Formal sex education was initially implemented in public schools across the country in response to the HIV/AIDS epidemic of the 1980’s (Hall, Sales, Komro, & Santelli, 2016). As a result, adolescents’ sex education vastly improved between 1988 and 1995; however, because of the welfare reform efforts of 1996, the federal government, through the Department of Health and Human Services, adopted abstinence until marriage as its exclusive position on sex education (Hall et al., 2016). In 1996, congress amended Title V of the Social Security Act, adding section 510(b) to include a provision of federal grants to state sexual education initiatives promoting abstinence only until marriage (Kohler et al., 2008). Thus, to receive federal funding under Title V of the Social Security Act, state sex education programs must exclusively teach the social, psychological, and health benefits of abstaining from sexual activity and that marriage is the only acceptable situation for sexual activity (Kohler et al., 2008). Congress also funds abstinence only sex education initiatives through the Adolescent Family Life Act, Community Based Abstinence Education, and the Personal Responsibility and Work Opportunity Reconciliation Act of 1996, among other legislation that provides federal grants (Stanger-Hall & Hall, 2011). The Teen Pregnancy Prevention program was introduced as an evidence based and value neutral alternative to abstinence only education during the Obama administration, with original appropriations of 114 million dollars in the 2010-2011 fiscal year (Stanger-Hall & Hall, 2011). Since Trump’s HHS discontinued this program, state legislators only have one federal funding avenue for sex education. At present, thirty-seven states require abstinence information in sex education while only eighteen states require information about contraceptives and safe sex practices (Hall et al., 2016).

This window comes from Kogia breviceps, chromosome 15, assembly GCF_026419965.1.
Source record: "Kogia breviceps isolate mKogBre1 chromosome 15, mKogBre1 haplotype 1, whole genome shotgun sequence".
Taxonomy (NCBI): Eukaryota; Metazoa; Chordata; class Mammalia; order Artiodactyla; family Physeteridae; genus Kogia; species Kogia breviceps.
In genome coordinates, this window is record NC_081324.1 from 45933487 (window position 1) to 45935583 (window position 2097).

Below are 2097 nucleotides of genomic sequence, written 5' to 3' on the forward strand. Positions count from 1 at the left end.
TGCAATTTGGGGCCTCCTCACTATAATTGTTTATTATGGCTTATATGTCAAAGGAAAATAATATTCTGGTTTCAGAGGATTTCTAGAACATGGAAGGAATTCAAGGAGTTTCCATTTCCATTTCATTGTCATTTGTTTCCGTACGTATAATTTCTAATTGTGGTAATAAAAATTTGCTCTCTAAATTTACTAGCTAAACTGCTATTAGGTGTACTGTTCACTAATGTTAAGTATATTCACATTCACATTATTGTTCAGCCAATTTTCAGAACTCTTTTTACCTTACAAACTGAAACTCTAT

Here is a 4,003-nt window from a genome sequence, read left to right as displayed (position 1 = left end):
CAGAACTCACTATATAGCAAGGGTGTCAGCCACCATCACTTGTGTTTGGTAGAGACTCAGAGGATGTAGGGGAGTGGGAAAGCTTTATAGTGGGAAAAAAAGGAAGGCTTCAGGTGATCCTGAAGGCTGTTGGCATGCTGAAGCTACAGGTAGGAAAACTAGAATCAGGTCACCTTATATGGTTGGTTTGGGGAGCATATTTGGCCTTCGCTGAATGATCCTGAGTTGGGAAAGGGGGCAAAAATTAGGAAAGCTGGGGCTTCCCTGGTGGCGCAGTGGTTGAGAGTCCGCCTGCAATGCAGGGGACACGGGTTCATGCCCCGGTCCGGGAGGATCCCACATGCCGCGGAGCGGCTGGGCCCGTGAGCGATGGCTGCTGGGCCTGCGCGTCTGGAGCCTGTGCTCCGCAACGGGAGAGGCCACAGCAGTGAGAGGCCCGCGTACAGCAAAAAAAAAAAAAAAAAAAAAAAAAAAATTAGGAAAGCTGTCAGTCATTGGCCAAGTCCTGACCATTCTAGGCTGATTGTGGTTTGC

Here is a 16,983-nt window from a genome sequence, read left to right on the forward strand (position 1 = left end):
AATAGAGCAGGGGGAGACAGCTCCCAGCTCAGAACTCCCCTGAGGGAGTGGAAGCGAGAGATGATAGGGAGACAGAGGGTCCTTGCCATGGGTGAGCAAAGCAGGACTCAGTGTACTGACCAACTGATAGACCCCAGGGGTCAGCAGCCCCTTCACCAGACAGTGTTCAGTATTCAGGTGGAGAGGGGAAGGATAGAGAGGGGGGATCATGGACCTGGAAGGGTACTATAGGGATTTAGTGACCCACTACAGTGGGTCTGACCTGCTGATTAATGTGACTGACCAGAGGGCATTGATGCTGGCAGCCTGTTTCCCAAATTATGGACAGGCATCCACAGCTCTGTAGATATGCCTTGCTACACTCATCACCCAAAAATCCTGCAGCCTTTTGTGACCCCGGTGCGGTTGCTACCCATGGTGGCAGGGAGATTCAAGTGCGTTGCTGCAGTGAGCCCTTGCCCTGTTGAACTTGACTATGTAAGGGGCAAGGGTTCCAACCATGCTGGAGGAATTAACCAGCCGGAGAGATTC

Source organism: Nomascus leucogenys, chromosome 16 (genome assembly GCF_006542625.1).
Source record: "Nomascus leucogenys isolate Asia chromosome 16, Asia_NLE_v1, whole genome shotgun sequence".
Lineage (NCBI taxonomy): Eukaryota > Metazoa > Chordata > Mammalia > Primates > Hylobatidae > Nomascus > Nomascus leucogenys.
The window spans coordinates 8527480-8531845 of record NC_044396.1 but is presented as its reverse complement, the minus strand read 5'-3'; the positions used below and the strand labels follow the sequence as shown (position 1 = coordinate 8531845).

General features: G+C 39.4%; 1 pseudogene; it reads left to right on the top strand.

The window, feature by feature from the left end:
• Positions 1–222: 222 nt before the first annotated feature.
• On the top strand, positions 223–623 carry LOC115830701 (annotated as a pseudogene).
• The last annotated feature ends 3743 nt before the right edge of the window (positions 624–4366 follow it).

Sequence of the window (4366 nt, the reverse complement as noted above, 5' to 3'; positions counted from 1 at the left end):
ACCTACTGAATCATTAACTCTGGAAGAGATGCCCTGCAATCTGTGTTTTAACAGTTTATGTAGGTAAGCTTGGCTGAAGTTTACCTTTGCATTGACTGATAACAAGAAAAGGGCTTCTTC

The common sense rationale behind abstinence only sexual education seems practical. Discouraging teens from engaging in sexual activity until they are married should have the intended effect of reducing sexual behavior among teens, which would inevitably reduce the negative outcomes associated with said behavior (i.e. teen pregnancy, abortions and STD transmission); however, it seems their hormones get the best of them. Compared to other developed countries, the United States has the highest STD, teen pregnancy, teen birth, and teen abortion rates (Kohler et al., 2008). The teens in these countries are not more prudent than teens in the US.; the difference is sex education. For instance, European countries provide greater access to sexual health information and services for adolescents than the United States and they include information about contraceptives and safe sex practices in their sexual education (Stanger-Hall & Hall, 2011). Most systematic reviews of the effects of abstinence only education on adolescent sexual behavior have shown that it has a minimal impact on reducing it and providing information about safe sex practices does not encourage adolescents to engage in sexual behavior earlier compared to not being given that information (Kohler et al., 2008). Based on an assessment of two types of sex education programs (abstinence only and comprehensive) using National Survey of Family Growth data, Kohler et al.,(2008) found that abstinence only programs have no significant effect in delaying teens’ initial sexual activity or in reducing the risk of teen pregnancy and STD transmission (Kohler et al., 2008). One study of abstinence only virginity pledges found that most adolescents who make virginity pledges end up breaking their pledge and engaging in pre-marital sex (Kohler et al., 2008). Even worse, some studies have found that abstinence only education has the opposite effect of what it intends. Stanger-Hall and Hall (2011) found a significant positive correlation between abstinence only education and teen pregnancy and birth rates (Stanger-Hall & Hall, 2011). States that have abstinence only education and exclude information about safe sex practices have significantly higher average teen pregnancy and birth rates than states with comprehensive sex education (Stanger-Hall & Hall, 2011). Other studies have shown that abstinence only education likely increases teen pregnancy rates compared to both comprehensive sex education and no sex education (Stanger-Hall, 2011). The most plausible explanation is that teens who receive abstinence only education engage in higher risk sexual activity (e.g. do not use contraceptives) compared to teens who receive comprehensive sex education and even teens who receive no sex education (Kohler et al., 2008).